PESHAWAR: As Pakistan prepares for the upcoming general election, politicians and workers of political parties are concerned about security at public meetings and rallies likely to start next month.
After police and security forces, political leaders and workers remained the second prime target of suicide bombers, blasts and rocketing by militants during the past many years. Public meetings even inside the boundary walls are feared to be more prone to attacks.
Political activists from Khyber Pakhtunkhwa and Federally Administered Tribal Areas are more worried about law and order during election campaigns.
Chief Minister Haider Hoti recently survived a suicide attack while on his way to a public meeting in Mardan. He escaped a bombing last year in Nowshera after his helicopter took off after attending a public meeting.
Politicians are looking for adequate security ahead of electioneering. One can recall the sense of insecurity among political activists during the last election in February 2008.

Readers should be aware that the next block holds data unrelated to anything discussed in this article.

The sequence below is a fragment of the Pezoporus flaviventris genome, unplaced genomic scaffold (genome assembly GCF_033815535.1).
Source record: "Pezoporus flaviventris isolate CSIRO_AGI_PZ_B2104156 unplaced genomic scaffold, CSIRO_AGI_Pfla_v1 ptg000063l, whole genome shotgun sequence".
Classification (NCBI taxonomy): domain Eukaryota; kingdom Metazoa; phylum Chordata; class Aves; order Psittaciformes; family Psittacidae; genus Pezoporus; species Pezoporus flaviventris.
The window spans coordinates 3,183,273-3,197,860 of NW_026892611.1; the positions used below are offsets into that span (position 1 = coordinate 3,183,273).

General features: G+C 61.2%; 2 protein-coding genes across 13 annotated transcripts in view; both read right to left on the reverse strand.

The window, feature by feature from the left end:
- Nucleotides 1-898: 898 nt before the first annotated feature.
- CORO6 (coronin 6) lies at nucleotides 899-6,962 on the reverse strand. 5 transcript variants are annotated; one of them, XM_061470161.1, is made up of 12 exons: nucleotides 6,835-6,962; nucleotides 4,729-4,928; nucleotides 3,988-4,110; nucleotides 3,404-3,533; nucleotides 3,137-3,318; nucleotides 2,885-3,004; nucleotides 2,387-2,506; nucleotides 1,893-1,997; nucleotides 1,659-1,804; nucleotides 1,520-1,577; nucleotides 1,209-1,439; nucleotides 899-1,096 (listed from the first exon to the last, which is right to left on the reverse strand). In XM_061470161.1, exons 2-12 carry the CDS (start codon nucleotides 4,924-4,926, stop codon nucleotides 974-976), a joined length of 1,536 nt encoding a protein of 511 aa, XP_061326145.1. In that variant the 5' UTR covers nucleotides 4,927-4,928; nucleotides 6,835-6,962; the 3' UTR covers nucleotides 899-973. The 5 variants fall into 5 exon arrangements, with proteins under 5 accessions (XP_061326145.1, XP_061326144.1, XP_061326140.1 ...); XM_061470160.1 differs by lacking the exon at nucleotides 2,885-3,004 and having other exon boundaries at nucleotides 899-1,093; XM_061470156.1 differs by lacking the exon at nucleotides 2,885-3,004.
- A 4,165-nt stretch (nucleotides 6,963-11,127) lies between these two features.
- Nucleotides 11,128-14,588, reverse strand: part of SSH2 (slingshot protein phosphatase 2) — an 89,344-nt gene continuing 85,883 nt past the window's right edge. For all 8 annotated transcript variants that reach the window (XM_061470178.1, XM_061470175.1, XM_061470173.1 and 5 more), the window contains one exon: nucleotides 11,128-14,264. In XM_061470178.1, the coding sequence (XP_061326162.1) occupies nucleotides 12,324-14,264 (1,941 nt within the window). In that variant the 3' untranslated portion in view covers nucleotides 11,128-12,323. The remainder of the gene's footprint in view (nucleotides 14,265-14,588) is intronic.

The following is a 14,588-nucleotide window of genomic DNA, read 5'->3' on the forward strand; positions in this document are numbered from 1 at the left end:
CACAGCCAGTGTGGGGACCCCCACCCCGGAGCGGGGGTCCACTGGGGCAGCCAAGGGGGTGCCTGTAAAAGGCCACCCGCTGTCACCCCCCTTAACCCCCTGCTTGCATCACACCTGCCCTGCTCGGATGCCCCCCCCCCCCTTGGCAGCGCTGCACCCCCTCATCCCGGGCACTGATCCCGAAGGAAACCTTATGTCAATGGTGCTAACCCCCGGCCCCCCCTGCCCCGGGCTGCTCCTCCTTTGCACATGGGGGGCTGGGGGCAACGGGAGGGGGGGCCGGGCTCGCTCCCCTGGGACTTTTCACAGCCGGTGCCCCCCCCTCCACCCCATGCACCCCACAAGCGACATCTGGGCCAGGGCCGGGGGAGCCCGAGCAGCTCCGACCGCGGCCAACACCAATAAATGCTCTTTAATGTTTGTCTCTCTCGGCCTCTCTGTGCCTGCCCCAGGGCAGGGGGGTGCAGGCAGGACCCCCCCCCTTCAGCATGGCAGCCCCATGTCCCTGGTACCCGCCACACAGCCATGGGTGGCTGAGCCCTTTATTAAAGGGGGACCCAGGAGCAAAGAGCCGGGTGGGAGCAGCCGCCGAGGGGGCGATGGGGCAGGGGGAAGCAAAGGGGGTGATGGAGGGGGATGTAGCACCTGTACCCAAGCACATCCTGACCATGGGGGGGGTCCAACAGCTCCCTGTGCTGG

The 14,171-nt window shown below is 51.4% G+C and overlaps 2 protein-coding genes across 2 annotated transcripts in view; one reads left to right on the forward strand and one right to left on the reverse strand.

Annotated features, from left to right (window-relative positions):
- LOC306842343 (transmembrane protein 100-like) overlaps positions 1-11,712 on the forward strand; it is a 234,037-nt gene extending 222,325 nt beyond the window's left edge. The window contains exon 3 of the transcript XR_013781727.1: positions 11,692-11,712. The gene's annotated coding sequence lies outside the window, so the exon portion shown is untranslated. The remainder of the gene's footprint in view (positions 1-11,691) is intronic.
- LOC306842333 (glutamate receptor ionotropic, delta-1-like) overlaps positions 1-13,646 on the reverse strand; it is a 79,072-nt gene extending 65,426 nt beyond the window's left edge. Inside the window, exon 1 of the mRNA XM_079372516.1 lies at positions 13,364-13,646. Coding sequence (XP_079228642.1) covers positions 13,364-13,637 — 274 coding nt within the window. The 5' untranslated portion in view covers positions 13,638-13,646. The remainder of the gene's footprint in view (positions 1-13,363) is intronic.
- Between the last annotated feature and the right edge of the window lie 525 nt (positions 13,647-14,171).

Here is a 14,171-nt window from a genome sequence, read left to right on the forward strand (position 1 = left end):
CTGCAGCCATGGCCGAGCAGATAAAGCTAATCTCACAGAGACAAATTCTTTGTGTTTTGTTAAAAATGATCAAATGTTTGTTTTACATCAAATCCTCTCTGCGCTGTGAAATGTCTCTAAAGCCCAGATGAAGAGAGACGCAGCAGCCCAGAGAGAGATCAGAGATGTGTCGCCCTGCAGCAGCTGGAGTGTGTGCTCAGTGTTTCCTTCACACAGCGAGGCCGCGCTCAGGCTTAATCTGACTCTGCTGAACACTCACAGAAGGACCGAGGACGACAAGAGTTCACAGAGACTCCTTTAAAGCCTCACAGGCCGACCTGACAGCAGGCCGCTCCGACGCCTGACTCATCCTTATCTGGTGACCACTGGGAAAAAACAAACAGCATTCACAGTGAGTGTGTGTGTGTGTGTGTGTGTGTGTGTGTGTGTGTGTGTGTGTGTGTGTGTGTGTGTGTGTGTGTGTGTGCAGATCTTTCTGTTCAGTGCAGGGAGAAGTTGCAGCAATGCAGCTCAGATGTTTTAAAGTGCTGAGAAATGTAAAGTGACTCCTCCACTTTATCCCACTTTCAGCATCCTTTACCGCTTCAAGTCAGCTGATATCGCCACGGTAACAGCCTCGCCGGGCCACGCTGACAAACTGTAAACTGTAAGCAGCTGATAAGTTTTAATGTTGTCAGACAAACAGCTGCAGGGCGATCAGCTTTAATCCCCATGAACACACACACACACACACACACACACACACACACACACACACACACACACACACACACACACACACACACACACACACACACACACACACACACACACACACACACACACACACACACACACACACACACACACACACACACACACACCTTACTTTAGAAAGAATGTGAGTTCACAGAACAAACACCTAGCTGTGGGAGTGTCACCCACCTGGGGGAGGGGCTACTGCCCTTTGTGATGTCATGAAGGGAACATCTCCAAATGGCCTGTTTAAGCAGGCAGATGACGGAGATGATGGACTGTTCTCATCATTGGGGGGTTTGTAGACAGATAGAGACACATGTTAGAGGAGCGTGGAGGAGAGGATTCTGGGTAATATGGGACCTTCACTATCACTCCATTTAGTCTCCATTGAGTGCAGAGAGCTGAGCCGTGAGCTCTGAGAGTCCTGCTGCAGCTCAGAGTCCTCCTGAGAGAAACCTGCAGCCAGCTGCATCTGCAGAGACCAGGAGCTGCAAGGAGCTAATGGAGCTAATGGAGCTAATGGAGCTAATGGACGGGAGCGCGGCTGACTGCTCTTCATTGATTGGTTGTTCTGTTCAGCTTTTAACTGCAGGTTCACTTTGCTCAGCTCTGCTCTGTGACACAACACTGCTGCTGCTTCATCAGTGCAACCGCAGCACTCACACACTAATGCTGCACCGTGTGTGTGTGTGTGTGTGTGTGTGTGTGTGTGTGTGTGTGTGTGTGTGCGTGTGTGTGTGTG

Two days before the polling, a suicide bomber targeted the election office of PPP candidate Riaz Hussain in Parachinar. Sixty-one people were killed and scores wounded.
Hussain survived the bombing, but fell victim to target killing in Peshawar last month.
In February 2008, 36 people were killed and over 50 injured when a powerful bomb ripped through on election rally of the ANP in Nahqi village of Shabqadar tehsil in Charsadda.
Senior ANP leaders, including its provincial head Afrasiab Khattak, Bashir Umarzai and Lawangin Khan and others, escaped unhurt.
Most heads of political parties from Khyber Pakhtunkhwa have faced suicide bombings or other attacks while attending public meetings.